Essay about The Constant Threat of Nuclear Weapons

Essay about The Constant Threat of Nuclear Weapons

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Introduction
Never in history has man had to worry about his existence or even the existence of humans because someone half a world away possessed the capability to end all life on earth. The threat to the human race is at risk each day in a world with nuclear weapons. There are several military revolutions throughout history, but the one that stimulated the greatest change ever in military warfare, is by far, nuclear weapons. They have proven to be the most devastating weapon ever in history, provided as a war deterrent for many, and have allowed for weak countries to become global powers. Nuclear weapons are not just one country’s problem; they are everyone’s. The ability to bring the world to end by one reckless individual is a possibility we all live with every day.
Arguments
Nuclear weapons are the largest casualty producing and most environmentally damaging weapon ever developed. Today’s scientists and engineers have access to computers, ease to physical materials, a greater abundance scientific knowledge, and organizations dedicated to developing weapon systems, but still today, nuclear weapons are the most powerful. The first nuclear bomb was developed by the United States and tested near Alamogordo, New Mexico on July 16, 1945. This would become the weapon of choice to end the war with Japan during WWII.
On August 6, 1945 at 08:45 local, the first atomic bomb was released over the city of Hiroshima. The devastating results were over 70,000 killed instantly and 4.4 square miles of structures destroyed. Three days later, on August 9th, the second atomic bomb was dropped on Nagasaki with similar effects; over 40,000 dead instantly. The total dead is not truly known but is estimated to be above 200,000 thousand due to both ...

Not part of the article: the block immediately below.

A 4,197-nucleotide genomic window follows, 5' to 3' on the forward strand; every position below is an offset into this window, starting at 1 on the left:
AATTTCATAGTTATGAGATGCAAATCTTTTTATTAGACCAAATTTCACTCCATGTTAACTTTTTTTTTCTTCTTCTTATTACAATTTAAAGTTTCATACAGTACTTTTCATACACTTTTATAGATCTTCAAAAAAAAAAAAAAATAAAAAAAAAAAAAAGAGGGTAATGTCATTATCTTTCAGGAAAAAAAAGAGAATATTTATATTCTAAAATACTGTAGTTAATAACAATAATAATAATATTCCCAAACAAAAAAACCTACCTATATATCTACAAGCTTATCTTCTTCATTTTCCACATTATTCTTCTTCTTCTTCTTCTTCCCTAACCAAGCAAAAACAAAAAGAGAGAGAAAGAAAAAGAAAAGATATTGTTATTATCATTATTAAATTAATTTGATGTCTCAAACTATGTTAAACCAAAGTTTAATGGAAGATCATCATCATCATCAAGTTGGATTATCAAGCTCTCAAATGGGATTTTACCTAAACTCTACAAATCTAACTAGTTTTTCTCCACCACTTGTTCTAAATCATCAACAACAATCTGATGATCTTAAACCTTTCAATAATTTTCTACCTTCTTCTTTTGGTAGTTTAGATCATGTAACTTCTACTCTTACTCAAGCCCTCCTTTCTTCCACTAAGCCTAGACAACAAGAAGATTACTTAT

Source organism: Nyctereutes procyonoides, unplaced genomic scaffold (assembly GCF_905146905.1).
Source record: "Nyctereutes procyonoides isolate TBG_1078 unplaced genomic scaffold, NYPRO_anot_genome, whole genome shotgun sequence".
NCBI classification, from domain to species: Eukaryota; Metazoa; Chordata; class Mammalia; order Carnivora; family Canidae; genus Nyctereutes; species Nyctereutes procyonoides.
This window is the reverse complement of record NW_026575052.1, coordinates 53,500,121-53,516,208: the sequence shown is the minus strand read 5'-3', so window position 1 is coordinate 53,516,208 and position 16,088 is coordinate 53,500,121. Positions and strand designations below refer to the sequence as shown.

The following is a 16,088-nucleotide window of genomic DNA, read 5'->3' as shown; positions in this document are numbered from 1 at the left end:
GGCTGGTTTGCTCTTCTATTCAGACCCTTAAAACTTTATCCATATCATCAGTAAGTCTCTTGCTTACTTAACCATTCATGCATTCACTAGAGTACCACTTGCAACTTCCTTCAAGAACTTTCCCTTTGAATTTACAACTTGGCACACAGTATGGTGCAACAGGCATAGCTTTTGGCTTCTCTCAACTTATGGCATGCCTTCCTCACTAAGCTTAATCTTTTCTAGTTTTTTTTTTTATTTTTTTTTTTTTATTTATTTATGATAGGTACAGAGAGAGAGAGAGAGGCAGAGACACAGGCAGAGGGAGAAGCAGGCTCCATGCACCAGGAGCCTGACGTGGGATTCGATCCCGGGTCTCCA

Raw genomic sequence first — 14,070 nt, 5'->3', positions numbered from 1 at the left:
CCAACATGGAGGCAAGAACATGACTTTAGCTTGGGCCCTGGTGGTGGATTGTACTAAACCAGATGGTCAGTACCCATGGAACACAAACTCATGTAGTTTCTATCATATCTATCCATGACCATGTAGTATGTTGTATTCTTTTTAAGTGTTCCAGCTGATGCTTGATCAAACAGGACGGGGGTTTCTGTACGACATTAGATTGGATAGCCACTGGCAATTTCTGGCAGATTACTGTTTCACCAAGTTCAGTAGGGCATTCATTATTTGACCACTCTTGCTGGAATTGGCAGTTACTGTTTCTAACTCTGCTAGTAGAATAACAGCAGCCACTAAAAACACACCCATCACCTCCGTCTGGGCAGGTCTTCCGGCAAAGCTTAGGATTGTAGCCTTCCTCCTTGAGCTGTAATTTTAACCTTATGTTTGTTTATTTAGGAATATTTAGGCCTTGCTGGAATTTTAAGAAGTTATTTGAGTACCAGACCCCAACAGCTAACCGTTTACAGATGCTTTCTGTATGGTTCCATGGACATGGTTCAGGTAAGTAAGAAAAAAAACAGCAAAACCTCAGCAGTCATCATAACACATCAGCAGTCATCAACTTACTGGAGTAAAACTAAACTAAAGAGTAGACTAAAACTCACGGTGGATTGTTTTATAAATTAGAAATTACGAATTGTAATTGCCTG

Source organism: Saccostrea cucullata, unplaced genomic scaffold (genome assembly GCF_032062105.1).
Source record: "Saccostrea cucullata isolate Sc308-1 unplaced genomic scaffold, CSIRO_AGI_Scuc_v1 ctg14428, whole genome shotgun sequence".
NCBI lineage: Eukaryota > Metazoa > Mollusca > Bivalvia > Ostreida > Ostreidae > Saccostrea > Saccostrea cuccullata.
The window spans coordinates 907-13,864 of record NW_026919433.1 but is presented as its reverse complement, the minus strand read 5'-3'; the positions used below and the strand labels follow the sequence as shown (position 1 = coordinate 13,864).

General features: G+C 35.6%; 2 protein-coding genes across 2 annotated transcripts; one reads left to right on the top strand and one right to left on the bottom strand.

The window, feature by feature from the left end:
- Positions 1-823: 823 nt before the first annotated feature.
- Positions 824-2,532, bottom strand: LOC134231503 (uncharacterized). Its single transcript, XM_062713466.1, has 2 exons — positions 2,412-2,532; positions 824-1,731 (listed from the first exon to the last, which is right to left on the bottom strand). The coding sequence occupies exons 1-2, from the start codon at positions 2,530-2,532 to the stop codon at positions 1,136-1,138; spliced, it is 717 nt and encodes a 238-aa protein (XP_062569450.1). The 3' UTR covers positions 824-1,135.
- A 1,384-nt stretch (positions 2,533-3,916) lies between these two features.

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The Chernobyl Forum. Chernobyl's Legacy: Health, Environmental, and Socio-Economic Impacts and Recommendations to the Governments of Belarus, the Russian Federation, and Ukraine. September 5, 2005. http://www.iaea.org/Publications/Booklets/Chernobyl/chernobyl.pdf (accessed January 20, 2014).
U.S. National Research Council. Science and Technology for Environmental Cleanup at Hanford. Washington, D.C.: U.S. National Academy Press, 2001.
United, Nations. The Secretary-General’s Five-Year Action Agenda. January 25, 2012. http://www.un.org/sg/priorities/index.shtml (accessed January 19, 2014).
Weeramantry, C.G. Nuclear Weapons and Scientific Responsibility. Wolfeboro, N.H.: Longwood Academic, 1987.

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